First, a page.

The ease with which a shortcode can be edited varies. Contact forms and displaying recent posts are relatively straightforward, whereas galleries should be deleted and recreated from scratch.
Re the new block editor, each shortcode appears in a separate block. Just remove the entire block if you wish to delete it. I get the impression that shortcodes will eventually be replaced by specific blocks that provide the same functionality, but who knows how long that may take.
Portfolios (of pictures)
This topic is relevant to individuals who have lots of photos on a single post or page. I have spoken to a number of users who manage (somehow) to squeeze lots of photos into a single post or page using the Twenty Ten theme. Twenty Ten can still be used although it is no longer a supported theme. At some point these users will have to change their theme. Hence these words.
WordPress.org users can find lots of plugins that provide sophisticated gallery facilities.
WordPress.com users can use the portfolio option to display multiple photos. When it is active you have posts, pages and portfolio pages. There are various themes which make explicit use of portfolio pages. However, it is in fact possible to use the portfolio option with any theme although I would guess that the effectiveness (how good it looks) will vary from theme to theme. Read this WordPress.com support item for further information on portfolios and the themes which explicitly use them.
Notes on Changing Theme
Writing the above section has reminded me that I keep meaning to pen some thoughts on the general topic of changing theme.
Beware that some or all of your current theme customisations may be lost when you switch to a new theme:
- Header Image. The main issue here is that the current image size may not be compatible with the size that the new theme would prefer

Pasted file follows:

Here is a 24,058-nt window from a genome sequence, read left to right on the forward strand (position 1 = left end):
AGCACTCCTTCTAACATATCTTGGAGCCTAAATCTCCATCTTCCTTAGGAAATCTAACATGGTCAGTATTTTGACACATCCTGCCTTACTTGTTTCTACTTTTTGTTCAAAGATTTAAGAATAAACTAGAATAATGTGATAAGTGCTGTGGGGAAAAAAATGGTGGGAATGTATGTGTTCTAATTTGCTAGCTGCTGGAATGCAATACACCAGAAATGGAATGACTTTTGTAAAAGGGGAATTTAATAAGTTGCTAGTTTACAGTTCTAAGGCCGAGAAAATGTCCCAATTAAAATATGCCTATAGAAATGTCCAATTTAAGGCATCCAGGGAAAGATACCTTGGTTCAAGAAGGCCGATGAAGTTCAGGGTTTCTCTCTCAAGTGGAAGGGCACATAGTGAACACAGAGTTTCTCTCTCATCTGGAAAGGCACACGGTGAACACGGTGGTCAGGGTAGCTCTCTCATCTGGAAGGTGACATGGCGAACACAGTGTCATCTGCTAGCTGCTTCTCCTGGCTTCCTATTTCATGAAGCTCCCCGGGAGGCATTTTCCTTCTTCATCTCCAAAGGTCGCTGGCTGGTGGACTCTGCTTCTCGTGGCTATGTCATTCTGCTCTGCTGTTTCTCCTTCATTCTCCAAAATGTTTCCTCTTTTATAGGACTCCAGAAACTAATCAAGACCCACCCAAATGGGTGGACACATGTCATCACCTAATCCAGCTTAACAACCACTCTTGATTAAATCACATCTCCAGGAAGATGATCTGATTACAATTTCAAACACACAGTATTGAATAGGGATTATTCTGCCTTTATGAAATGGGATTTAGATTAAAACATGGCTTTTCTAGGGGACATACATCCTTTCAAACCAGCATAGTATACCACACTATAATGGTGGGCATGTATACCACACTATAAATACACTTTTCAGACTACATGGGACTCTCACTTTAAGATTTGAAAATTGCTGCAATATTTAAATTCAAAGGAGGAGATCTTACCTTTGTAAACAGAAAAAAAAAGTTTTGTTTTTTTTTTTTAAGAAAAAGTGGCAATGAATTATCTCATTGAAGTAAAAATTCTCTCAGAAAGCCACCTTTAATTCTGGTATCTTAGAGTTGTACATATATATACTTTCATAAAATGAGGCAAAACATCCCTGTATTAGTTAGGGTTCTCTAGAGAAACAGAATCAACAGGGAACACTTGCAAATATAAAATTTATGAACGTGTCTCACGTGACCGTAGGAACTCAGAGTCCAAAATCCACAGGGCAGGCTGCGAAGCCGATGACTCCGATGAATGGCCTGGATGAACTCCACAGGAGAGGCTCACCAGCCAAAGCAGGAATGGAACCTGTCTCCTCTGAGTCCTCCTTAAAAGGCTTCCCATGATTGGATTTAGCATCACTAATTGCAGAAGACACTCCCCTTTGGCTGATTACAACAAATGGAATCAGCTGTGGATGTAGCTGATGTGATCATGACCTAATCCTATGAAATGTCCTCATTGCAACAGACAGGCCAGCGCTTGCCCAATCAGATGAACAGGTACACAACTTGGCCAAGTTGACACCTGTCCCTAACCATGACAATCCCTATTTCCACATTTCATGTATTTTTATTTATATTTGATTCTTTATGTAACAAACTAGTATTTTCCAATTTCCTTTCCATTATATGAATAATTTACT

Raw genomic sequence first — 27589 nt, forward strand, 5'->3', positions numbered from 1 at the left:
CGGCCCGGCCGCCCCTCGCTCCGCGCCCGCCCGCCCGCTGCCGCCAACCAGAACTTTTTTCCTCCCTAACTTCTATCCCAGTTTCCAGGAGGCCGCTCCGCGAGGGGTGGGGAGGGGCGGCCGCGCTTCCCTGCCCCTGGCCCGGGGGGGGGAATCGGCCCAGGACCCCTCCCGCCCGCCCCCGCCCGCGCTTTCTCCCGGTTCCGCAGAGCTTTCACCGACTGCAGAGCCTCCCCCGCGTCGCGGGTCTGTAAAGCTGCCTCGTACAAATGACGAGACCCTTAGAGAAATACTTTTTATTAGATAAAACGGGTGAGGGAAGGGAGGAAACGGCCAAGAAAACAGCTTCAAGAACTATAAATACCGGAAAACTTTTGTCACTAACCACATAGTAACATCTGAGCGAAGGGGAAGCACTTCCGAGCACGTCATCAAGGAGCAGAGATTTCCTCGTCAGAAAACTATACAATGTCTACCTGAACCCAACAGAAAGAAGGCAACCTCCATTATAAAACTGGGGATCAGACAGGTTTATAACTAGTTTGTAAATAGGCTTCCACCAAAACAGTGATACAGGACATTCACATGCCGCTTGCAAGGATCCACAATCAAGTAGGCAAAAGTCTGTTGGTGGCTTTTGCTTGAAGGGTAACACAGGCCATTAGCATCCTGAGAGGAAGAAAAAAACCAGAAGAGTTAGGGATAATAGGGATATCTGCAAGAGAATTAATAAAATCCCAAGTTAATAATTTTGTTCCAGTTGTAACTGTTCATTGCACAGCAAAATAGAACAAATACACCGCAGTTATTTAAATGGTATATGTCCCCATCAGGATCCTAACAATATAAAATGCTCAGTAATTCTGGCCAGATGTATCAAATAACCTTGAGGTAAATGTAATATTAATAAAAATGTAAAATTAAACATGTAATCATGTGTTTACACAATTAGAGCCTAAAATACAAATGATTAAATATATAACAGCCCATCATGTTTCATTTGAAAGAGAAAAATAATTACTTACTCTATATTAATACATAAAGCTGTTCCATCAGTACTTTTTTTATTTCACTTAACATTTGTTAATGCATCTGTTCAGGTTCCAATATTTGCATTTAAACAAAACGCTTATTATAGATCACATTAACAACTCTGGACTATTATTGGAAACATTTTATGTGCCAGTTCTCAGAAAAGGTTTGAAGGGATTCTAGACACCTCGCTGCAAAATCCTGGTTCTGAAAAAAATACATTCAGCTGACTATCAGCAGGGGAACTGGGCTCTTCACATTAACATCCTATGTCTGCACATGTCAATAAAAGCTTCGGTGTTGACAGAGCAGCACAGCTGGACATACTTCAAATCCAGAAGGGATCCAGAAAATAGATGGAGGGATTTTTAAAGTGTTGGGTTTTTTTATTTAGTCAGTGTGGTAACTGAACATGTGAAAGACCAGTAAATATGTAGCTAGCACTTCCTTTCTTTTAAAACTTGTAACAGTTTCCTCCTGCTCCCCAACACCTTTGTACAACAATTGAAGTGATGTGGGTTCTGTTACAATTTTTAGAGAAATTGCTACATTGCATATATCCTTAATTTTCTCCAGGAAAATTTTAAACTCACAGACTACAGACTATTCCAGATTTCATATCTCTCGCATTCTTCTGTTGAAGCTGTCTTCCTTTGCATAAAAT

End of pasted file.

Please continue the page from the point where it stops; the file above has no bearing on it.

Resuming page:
- Widget areas. Obviously, if a widget area (say the left-hand sidebar) exists in your current theme, but it does not exist in the new theme, then you may well lose the widgets within it. Less obviously, a single widget area (say the right-hand sidebar) may be lost even though the new theme also has a right-hand sidebar – it depends on how aware the new theme is when it is activated
- Menu. While your menu settings will almost certainly be retained, the new theme may start off by using a default (perhaps empty) menu. You may have to tell it to use your menu. The other possibility is that you may have to reconstruct your menu(s). For example, the new theme may not have as much space as the current theme (across the screen) to hold all the top level menu items. In which case you may have to redesign your menus to fit in with the new theme, e.g. by using sub-menus
- CSS modifications, where used, are theme specific. Any existing modifications will disappear in the new theme.
It is good practice to make a note of your various customisations before you change a theme. You can then re-apply them (except for CSS), where necessary, in your new theme.
It is possible to make an image clickable. Two reasons to do so spring readily to mind:
- To link to another page, either on your site or anywhere else on the Internet
- To display a larger version of the image in order to make parts of the image more distinct, or to make any text readable. Note that the image displayed will be the size of the original version.
In edit image mode you will find a link option. To link to another page or post, select Custom URL and enter the URL of the page. To display a larger image, select Media (assuming that the original is in your media library) and enter the URL of the image if it is not already displayed.
This applies only to WordPress.org users. In April 2019 the minimum version of PHP that WordPress will run on will be PHP 5.6. However, as I have mentioned before, version 5.6 is no longer supported by the PHP people. Unless there are mitigating circumstances, you should be on PHP 7.0 or greater, as they are the only versions that are currently supported by the PHP people.
The development of widget blocks appears to be proceeding rapidly. However, the use of blocks for menus is not proving to be straightforward, and no agreement has yet been reached on how it will be implemented.
There is currently no set date for WordPress 5.2, but it seems likely that it will appear around the end of April. Similarly, there is no agreed scope for it at the moment. Jungle drums indicate that it may include: the first appearance of core widgets in blocks; further work on polishing the new block editor; and improvements to the Site Health Check.